Gardiner takedown study approved by budget committee

Toronto council's budget committee has voted in favour of restarting a shelved environmental assessment of the possible dismantling of an eastern portion of the Gardiner Expressway.
The study will examine several options about what to do with the Gardiner Expressway. (CBC)

Toronto council's budget committee has voted in favour of restarting a shelved environmental assessment of the possible dismantling of an eastern portion of the Gardiner Expressway.

Coun. Mike Del Grande, the chair of the city's budget committee, introduced the motion Tuesday to take up the study into tearing down a stretch of the highway east of Jarvis Street. The original environmental assessment was abandoned in 2011.

"How much money do you spend on it without really analyzing or understanding whether it should stay up, should it stay down, should it be repaired, what should be done?" said Del Grande, who personally favours keeping the stretch of expressway intact.

"But to do nothing would be criminal."  

The study would examine several options for the "takedown" of the Gardiner, a partially-elevated highway that was completed in 1965 and carries up to 200,000 vehicles per weekday. Staff estimate it would be six to nine years before dismantling can commence.

The committee voted in favour of the move to study options for the aging expressway amid heightened concerns about its safety and usability. A final vote in council is required before the study can be started.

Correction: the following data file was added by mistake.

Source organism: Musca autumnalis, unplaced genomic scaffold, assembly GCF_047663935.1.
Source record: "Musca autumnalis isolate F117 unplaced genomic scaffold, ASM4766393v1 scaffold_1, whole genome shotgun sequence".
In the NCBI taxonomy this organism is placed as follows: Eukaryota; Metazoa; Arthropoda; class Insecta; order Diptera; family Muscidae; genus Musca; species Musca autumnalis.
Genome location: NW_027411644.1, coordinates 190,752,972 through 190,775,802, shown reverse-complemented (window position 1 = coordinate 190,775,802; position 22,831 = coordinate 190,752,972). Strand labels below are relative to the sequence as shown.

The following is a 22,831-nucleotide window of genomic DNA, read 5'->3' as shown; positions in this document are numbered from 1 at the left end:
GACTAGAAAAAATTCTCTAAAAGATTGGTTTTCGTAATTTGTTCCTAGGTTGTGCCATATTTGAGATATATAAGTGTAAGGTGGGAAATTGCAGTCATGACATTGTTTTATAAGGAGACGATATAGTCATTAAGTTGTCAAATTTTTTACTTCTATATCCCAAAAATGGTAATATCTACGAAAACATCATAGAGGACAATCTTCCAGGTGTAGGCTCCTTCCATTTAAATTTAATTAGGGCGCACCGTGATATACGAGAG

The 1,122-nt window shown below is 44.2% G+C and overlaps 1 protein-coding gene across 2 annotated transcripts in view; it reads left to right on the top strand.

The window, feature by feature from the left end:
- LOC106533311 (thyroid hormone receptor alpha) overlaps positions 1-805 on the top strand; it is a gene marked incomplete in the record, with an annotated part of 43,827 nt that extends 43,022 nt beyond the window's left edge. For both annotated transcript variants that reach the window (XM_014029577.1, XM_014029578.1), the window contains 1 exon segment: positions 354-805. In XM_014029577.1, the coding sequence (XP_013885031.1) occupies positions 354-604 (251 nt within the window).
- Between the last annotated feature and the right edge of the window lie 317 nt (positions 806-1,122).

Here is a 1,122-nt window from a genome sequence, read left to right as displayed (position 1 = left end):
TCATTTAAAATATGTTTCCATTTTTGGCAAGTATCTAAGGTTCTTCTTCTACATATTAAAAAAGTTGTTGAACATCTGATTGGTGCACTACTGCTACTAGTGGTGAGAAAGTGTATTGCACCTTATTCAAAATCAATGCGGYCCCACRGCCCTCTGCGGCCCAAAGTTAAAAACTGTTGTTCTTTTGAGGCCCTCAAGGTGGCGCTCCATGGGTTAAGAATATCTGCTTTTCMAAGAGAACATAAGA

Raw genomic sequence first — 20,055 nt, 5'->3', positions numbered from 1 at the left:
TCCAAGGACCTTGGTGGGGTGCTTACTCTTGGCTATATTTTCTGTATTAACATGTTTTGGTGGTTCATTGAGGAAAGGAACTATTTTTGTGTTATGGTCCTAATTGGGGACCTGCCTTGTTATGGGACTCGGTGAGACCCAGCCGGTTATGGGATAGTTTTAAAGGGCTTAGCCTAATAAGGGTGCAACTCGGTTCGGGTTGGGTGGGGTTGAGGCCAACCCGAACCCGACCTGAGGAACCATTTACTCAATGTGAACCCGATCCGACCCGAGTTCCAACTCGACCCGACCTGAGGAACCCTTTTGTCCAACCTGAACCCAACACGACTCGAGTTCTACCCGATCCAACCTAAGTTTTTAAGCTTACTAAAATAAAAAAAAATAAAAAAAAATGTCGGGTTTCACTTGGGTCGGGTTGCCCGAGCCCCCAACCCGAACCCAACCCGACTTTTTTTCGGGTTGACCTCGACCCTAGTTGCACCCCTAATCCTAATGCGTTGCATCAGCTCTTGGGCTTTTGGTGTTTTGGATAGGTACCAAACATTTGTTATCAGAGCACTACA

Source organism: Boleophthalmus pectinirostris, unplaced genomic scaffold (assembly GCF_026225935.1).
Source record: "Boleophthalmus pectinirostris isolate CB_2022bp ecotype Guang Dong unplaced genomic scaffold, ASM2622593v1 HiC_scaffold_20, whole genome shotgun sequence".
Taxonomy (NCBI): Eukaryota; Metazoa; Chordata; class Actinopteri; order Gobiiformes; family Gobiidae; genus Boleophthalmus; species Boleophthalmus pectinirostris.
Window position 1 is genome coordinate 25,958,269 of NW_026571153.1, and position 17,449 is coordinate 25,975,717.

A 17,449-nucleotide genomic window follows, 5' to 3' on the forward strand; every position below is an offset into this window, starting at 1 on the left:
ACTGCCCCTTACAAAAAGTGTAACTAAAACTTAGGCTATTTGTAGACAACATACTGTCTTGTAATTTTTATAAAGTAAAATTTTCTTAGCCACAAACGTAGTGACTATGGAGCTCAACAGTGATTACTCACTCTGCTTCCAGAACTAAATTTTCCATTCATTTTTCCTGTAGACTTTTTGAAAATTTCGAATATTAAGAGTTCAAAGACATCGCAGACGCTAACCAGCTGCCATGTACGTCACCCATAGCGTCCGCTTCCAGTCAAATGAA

City staff said as recently as December that the eastern portion of the expressway may not be fit for use within six years if repairs aren't carried out on the road surface.

Just keeping it operational in that time would cost at least $30 million to $35 million, not including additional millions for reinforcing the roadway. Moreover, the city has proposed spending an additional $505 million in repairs over the next 10 years to keep the Gardiner in good repair.

City staff have given increased scrutiny to the Gardiner in the wake of several incidents in which concrete fell from the structure and on to the roadway below.

Staff note provides new details on fate of study

The maintenance costs of the expressway contributed in part to the decision in July 2008 by the administration of former Mayor David Miller to start the environmental assessment.

But top bureaucrats from the city and Waterfront Toronto decided to put a hold on the assessment in Nov. 2010 after Mayor Rob Ford was elected "pending direction from the new council and administration," according to a staff briefing note released Tuesday.

Current public works and infrastructure committee chair Denzil Minnan-Wong then asked staff in March 2011 for a letter for him to introduce in committee to request a report on the effects of modifying the terms of the environmental assessment.

But when he was given the letter, he never tabled it, the briefing note said.

Sometime that year, $4.41 million in unused funds of the $7.69 million study was dedicated to other projects by Waterfront Toronto.